The second explanation appeals to changing standards. While appliances were being introduced to American families, new ideas about sanitation and nutrition were also spreading. Housewives learned they could positively influence the health and well-being of their family through their housework, so they opted to do more of it (Mokyr 2000). Even though they could have cleaned the house or cooked dinner much quicker than before, housewives decided to keep cleaning, or cook a more demanding meal, rather than take the time saved by appliances as leisure.

Do not fear. Hours spent in home production by women did begin to decrease near the end of the 1960s. Yet, this was not due to advances in labor-saving technology.

 

Screen Shot 2019-12-30 at 5.00.26 PM.png
Source (Ramey 2009)

Men began to contribute more. As a result, the average woman devoted only 30 hours per week hours towards household production in 2005, compared to the ~50 hours she may have expended in 1900. However, total hours spent in home production per week, the sum of male and female hours, has not shifted much over the century. The average person today is likely devoting as much time towards domestic tasks as their ancestors did over 100 years ago.


I think there are potential implications here for thinking about the future. Many of us imagine that advances in technology will increase productivity dramatically, and as a result, we will be able to enjoy much more leisure. If we can accomplish in 20 hours what it used to take 40 hours to do, why work the additional 20 hours?

Yet, history suggests that advancements in domestic technology do not necessarily save us time. Their benefits roll over into things like increasing living standards before we see additional leisure. Standards for health and cleanliness may increase steadily as our capacity for nutritious meals and clean homes increases as well. Perhaps something vaguely similar to the immigrant/servant situation could happen. Innovations in household technology might decrease time spent in home production, but maybe our jobs become incredibly demanding, eating any time saved by being able to cook or clean quicker. In both scenarios, leisure loses.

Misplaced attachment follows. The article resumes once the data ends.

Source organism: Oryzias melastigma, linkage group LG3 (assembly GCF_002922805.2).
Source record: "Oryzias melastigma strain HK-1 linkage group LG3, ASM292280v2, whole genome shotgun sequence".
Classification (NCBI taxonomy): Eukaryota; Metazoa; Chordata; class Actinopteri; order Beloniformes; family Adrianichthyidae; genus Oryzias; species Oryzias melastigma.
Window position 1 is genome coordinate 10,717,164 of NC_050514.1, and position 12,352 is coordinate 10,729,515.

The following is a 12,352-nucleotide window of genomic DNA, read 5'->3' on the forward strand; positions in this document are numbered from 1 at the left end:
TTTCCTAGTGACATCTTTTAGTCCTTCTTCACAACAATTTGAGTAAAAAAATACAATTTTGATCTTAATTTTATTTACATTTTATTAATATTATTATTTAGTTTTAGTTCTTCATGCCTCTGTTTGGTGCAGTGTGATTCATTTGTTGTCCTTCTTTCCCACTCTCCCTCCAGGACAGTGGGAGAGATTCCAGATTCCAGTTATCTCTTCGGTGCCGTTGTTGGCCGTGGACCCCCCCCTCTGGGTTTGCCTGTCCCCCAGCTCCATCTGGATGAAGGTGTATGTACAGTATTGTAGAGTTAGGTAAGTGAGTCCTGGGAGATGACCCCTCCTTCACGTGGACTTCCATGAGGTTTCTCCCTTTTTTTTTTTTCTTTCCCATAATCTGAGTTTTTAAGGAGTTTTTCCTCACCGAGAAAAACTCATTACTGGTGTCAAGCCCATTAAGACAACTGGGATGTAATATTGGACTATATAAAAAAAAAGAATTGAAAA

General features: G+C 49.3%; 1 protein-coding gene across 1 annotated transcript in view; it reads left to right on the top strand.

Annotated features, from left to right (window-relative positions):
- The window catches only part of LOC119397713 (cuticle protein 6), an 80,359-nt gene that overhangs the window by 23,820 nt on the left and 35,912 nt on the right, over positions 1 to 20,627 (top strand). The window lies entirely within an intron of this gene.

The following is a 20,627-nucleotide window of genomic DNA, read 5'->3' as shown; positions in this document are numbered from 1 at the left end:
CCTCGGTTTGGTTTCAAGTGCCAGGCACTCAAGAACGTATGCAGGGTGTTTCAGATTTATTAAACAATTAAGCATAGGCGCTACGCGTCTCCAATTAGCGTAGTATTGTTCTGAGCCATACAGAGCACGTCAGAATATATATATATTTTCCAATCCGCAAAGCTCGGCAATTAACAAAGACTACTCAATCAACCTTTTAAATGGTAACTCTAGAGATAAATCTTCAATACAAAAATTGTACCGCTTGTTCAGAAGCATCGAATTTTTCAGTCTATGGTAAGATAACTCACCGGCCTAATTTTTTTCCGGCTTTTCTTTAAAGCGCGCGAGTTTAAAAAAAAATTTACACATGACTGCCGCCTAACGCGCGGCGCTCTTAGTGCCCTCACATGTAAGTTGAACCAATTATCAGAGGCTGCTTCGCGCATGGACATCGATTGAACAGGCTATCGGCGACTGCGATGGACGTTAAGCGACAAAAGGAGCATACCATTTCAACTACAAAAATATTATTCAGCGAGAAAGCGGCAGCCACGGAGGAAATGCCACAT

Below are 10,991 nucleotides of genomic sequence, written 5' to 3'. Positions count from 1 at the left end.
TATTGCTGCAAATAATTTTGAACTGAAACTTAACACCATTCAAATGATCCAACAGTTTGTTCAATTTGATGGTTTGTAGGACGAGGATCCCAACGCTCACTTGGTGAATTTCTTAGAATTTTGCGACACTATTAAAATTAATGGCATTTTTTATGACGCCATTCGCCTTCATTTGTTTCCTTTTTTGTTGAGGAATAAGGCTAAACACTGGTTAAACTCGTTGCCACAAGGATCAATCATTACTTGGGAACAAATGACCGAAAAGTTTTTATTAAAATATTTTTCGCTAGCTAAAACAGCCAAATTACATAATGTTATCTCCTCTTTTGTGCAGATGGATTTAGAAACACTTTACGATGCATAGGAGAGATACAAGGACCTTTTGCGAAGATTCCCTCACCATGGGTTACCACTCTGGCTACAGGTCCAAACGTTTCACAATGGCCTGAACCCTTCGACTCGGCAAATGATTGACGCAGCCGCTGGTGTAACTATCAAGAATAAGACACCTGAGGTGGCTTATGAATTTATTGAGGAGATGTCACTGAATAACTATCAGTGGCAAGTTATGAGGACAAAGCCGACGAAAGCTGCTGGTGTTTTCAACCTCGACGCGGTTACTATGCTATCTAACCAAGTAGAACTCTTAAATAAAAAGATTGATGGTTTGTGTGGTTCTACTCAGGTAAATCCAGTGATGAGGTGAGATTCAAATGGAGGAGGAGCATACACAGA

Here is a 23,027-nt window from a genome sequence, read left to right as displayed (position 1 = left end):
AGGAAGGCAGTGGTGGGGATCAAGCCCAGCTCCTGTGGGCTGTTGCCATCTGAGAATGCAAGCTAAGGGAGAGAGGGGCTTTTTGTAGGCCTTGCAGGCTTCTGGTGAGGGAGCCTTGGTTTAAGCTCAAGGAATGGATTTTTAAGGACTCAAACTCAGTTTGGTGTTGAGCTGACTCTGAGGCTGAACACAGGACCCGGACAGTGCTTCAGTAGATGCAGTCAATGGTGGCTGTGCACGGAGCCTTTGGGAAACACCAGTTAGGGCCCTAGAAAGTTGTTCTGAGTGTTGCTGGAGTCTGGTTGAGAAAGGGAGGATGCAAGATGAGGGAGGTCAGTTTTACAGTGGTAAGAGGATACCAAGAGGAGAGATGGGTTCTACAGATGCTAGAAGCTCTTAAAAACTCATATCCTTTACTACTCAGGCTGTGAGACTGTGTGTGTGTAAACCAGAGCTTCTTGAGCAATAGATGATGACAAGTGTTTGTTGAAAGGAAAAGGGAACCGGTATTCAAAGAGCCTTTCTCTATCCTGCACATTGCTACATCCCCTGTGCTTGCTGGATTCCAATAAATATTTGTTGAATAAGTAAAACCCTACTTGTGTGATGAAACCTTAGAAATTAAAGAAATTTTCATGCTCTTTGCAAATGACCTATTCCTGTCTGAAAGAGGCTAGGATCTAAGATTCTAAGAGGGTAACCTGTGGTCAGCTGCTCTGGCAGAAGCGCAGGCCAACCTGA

I don’t think this is disheartening news. Recall the black and white families studied in the 1920s. Even though housewives of both races spent approximately the same amount of time on household production, the white families were much better off. They enjoyed a higher standard of living due to basic utilities like running water and probably also other bits of technology present in their homes. Even though inputs, in terms of hours expended, are similar, the difference in outputs is astounding.

As a result, a more realistic version of the future might still have ~50 hours of home production for each household, but living standards that are much, much higher. Our health will be fantastic, we will conform to the highest standards of sanitation and hygiene, and we will unequivocally be better off, leisure be damned. We imagine an ideal future as a place with infinite leisure, but a society in which our standard of living is ten times as high with us putting in the same amount effort is still pretty damn good.

 

Works Cited:

Bowden, S., & Offer, A. (1994, November). Household Appliances and the Use of Time: The United States and Britain Since the 1920s. The Economic History Review, 725-748.

Mokyr, J. (2000). Why “More Work for Mother?” Knowledge and Household Behavior, 1870-1945. The Journal of Economic History.

Ramey, V. (2009, March). Time Spent in Home Production in the Twentieth-Century United States: New Estimates from Old Data. The Journal of Economic History, 1-47.